Salford launches ambitious ‘8,000’ online drive

Salford is already home to the second largest cluster of digital businesses in the UK. But now the city wants more of its residents to become digitally savvy in a unique and ambitious project.

Salford City Council has announced an ambitious plan to get almost 8,000 of the most vulnerable and digitally excluded residents online and confident about using technology within two years.

The Good Things Foundation, the UK’s leading digital and social inclusion charity which has brought two million people online since 2010, will work with Salford City Council and says it is the most ambitious local authority digital inclusion plan it has ever seen.

Deputy City Mayor Councillor Paula Boshell said: “This is one of the biggest challenges we have ever undertaken as a council.

“So much of society is moving online nowadays – from claiming benefits and applying for jobs to cutting bills through finding cheaper deals. There’s also the social side of technology – using it to connect with groups and people to reduce isolation and improve people’s health and wellbeing.

“People who cannot get online, for whatever reason, are missing out on opportunities that could really improve their lives.

“In addition, Salford City Council has lost 47% of its government funding since 2010 with more cuts to come. We are having to transform the way we deliver services by encouraging people to self serve online where possible to free up staff time to deal with more challenging queries. It’s also a response to the change in society where people expect to be able to pay bills, report issues and find information 24/7.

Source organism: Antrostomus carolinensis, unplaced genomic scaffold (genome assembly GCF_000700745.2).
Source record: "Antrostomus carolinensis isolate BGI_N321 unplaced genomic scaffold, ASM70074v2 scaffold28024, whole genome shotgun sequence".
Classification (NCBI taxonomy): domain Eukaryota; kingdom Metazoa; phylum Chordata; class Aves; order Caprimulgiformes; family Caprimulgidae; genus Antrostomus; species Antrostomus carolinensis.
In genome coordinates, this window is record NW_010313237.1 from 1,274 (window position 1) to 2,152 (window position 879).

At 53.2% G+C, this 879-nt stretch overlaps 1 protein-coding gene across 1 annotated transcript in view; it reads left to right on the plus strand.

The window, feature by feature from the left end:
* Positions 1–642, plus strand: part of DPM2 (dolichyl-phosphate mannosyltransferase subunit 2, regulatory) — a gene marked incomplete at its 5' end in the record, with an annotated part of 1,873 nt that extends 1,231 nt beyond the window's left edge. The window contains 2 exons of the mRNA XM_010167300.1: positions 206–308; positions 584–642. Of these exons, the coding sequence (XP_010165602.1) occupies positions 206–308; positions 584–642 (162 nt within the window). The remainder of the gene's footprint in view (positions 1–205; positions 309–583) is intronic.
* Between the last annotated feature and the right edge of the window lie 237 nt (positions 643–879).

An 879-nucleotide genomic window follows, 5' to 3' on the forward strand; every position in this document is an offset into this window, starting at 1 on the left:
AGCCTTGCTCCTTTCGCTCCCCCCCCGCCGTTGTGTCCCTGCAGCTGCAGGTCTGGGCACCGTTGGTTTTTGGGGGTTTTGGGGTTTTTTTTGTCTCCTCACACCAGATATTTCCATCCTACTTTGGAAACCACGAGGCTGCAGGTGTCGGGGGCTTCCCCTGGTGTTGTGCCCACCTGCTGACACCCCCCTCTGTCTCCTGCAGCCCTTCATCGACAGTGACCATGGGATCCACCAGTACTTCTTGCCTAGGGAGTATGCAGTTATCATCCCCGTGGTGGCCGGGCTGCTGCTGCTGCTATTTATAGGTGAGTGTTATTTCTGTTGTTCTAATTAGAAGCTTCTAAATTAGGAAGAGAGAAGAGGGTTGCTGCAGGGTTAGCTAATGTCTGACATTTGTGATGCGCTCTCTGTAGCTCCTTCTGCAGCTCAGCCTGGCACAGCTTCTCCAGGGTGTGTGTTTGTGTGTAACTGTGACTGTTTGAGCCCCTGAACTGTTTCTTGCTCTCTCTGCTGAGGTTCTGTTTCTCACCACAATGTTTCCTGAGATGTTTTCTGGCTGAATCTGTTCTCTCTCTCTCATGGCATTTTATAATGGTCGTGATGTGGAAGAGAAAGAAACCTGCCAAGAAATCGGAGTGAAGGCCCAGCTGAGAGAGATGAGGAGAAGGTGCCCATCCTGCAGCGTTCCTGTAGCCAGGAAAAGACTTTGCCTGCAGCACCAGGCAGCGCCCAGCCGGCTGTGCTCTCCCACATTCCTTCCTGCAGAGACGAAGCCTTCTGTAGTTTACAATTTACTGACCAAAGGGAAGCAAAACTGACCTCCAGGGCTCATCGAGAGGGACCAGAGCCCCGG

“We’re aiming to get some of the most socially excluded people online – everyone from older people who live alone and who have never used a computer to people who have no secure roof over their heads. If people can find sustainable jobs, save money and feel happier and healthier, the return on our investment in terms of saving money for public services will be huge – and part of the project will be to try and measure that impact on the local economy.”

 

Removing barriers

Councillor Boshell said the plan will include research into what barriers prevent people getting online and tackling those, partly through providing tree technology in places where people go.

“We already have free IT in all our libraries and will be investing £100,000 in replacing and upgrading all of that over the next four years. In addition, we want to create a digital network of community centres to take the technology to the places people go and are familiar with.

“We also want to look at helping people get lower cost technology in their own homes and recruiting volunteers to help them get the skills and confidence they need. We’re already working with Barclays Digital Eagles to train council staff to boost their IT skills and train colleagues and hope to work further with Barclays, TalkTalk, which is based in Salford, and Lloyds, partners of The Good Things Foundation.”

Almost 13% of Salford residents say they have never been online compared to 7% of Londoners, while 24% in Salford don’t have the basic digital skills considered essential these days compared to 16% in the capital.

Good Things Foundation, which is based in Sheffield, will work with Salford City Council to build up a network of community centres to act as digital hubs where people can get support. The project will also create a network of volunteers to act as digital champions so it can be self-sustaining after the two years is up.

Salford City Council is also looking to work private sector partners including Barclays, Salford-based TalkTalk, and Lloyds, partners of Good Things Foundation, to provide access to low or even no cost broadband and devices.

Adam Micklethwaite, Director of Digital Inclusion at The Good Things Foundation, said: “We’re absolutely delighted to be helping Salford City Council create a truly digital city.

“Digital skills and inclusion are fundamental for economic success and social justice, and the programme will provide an important pillar of the council’s strategy. As well as helping thousands of Salford residents improve their lives with digital, we’ll be creating a movement for change and a sustainable community infrastructure across the city that can continue to support digital inclusion into the future.

“It’s a landmark investment from a council with vision, commitment and ambition.”

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